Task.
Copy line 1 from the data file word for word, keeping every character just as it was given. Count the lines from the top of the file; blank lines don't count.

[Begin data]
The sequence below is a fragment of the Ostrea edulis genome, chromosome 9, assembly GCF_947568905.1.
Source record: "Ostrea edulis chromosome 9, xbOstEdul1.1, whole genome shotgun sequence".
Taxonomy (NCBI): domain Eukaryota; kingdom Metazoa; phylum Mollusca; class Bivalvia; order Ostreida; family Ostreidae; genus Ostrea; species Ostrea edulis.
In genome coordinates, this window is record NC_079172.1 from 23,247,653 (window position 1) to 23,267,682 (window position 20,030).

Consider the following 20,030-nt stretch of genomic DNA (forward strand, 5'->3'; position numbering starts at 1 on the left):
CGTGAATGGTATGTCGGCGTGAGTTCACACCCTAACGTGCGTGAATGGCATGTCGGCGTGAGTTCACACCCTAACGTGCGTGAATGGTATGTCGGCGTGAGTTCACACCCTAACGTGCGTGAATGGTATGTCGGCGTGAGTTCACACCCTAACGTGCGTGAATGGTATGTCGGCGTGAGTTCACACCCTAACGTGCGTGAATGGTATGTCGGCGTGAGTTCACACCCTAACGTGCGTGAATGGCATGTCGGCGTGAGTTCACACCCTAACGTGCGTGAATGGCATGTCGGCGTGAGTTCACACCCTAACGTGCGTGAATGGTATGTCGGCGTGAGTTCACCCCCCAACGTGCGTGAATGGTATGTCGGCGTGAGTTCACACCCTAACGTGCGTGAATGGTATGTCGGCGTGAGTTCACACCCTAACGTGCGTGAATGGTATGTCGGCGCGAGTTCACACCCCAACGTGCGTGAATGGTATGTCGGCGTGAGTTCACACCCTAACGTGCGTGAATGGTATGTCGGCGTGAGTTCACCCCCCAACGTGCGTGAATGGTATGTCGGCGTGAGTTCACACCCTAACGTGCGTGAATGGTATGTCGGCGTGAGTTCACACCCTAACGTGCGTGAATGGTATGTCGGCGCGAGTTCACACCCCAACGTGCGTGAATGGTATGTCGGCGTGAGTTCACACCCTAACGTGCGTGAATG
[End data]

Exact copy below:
The sequence below is a fragment of the Ostrea edulis genome, chromosome 9, assembly GCF_947568905.1.